Hero of Alexandria

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Hero (or Heron) of Alexandria (Greek: Ἥρων ὁ Ἀλεξανδρεύς) (c. 10–70 CE) was an ancient Greek mathematician and engineer.[1] He lived and worked in Alexandria when Alexander the Great ruled. He is famous for his numerous contraptions and experiments.

References[change | edit source]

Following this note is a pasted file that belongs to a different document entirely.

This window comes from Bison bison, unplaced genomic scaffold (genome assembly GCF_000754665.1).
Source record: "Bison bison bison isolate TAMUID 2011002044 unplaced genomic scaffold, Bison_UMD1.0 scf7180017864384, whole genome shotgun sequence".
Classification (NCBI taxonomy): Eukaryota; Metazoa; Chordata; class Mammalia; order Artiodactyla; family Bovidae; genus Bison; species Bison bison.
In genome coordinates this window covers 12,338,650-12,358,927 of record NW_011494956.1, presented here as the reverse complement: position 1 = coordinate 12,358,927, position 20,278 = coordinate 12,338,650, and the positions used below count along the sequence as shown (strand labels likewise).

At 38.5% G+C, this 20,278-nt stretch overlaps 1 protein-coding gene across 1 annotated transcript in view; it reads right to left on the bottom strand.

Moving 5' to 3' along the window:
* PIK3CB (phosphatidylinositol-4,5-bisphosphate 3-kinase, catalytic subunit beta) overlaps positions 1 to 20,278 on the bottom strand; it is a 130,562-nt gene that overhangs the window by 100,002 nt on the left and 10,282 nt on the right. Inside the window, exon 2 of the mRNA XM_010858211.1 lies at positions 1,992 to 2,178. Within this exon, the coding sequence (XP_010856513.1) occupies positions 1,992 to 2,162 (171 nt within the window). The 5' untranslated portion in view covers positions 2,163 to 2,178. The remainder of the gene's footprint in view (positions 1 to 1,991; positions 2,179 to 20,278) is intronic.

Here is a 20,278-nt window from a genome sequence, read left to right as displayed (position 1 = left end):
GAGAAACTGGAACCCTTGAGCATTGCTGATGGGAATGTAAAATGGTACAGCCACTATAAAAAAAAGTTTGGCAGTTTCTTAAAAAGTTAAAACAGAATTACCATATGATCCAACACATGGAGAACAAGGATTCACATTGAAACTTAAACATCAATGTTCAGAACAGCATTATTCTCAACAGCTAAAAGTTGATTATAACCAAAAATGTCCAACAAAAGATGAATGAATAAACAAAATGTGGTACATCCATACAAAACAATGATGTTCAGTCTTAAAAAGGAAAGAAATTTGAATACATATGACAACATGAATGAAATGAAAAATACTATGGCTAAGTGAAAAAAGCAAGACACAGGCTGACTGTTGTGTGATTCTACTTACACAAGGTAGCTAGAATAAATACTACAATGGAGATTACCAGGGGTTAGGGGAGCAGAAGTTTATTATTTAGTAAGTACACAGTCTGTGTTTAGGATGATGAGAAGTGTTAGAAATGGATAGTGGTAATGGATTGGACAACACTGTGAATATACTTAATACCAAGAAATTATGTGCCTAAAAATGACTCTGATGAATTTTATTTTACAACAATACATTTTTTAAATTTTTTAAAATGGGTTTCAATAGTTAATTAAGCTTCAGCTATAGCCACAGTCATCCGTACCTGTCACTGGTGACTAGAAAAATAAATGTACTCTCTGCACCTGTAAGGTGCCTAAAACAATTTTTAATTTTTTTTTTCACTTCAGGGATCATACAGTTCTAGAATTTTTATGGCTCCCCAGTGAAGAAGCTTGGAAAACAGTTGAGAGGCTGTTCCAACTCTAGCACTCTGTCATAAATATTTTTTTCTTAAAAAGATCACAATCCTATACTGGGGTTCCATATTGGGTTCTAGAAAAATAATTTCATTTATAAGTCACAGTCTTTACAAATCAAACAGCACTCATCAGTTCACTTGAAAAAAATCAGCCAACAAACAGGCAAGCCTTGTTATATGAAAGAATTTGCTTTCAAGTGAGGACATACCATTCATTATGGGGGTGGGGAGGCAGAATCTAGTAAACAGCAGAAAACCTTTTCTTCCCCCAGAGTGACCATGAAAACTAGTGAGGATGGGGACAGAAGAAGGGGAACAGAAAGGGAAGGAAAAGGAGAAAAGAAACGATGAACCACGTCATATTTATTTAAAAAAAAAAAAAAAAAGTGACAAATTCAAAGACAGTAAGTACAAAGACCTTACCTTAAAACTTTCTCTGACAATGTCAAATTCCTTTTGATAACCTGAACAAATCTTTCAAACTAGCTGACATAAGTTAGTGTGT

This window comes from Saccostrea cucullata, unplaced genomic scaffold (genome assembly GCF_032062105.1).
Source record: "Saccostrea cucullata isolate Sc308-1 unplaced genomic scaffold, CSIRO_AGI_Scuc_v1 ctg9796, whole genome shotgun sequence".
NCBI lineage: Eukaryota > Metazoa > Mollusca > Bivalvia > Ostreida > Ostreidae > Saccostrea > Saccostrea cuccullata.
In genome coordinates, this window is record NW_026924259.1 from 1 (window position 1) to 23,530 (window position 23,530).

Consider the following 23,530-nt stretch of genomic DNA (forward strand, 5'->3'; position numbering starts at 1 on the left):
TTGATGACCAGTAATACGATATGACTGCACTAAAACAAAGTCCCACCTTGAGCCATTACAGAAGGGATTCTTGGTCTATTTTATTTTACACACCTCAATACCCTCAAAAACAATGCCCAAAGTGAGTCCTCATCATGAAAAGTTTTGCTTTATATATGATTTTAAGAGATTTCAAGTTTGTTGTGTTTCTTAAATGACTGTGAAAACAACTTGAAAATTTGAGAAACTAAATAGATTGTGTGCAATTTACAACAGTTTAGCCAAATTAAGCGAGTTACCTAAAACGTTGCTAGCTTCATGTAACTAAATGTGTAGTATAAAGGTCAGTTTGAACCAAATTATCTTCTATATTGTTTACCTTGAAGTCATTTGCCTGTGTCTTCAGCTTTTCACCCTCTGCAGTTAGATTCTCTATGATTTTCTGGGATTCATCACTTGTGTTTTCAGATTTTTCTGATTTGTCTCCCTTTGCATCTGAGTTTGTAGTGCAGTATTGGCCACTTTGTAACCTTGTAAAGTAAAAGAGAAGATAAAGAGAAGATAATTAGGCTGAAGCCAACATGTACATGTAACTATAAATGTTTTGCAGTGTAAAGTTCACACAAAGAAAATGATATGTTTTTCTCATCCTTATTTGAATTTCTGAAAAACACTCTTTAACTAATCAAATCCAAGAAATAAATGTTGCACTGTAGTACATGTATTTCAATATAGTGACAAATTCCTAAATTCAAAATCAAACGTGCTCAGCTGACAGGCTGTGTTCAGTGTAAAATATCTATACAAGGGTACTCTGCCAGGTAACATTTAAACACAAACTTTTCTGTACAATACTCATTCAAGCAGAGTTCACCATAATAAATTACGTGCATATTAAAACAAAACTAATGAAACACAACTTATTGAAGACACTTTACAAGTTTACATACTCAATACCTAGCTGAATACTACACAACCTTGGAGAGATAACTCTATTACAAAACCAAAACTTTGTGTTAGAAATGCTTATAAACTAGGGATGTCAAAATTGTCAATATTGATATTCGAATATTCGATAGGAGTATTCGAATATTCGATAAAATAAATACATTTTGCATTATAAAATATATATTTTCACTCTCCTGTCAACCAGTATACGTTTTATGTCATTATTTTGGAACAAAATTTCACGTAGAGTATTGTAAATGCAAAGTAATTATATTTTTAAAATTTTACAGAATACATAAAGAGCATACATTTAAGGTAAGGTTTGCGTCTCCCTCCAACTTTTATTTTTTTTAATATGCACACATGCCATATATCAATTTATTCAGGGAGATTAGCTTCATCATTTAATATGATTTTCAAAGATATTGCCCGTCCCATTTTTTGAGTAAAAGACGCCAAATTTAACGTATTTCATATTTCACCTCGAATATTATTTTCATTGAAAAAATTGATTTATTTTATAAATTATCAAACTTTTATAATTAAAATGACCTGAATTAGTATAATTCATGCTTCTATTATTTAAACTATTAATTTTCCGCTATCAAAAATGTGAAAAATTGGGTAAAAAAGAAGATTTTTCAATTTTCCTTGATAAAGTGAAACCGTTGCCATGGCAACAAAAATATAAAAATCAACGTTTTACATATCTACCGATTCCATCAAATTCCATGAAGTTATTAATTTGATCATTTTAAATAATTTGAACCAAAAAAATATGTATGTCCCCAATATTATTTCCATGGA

1. Boyer (1968 [1991]). "Greek Trigonometry and Mensuration". A History of Mathematics. pp. 171–172. "At least from the days of Alexander the Great to the close of the classical world, there undoubtedly was much intercommunication between Greece and Mesopotamia, and it seems to be clear that the Babylonian arithmetic and algebraic formulas continued to exert considerable influence in the Hellenistic world. This aspect of mathematics, for example, appears so strongly in Heron of Alexandria (fl. ca. A.D. 100) that Heron once was thought to be Egyptian or Phoenician rather than Greek. Now it is thought that Heron portrays a type of mathematics that had long been present in Greece but does not find a representative among the great figures - except perhaps as betrayed by Ptolemy in the Tetrabiblos."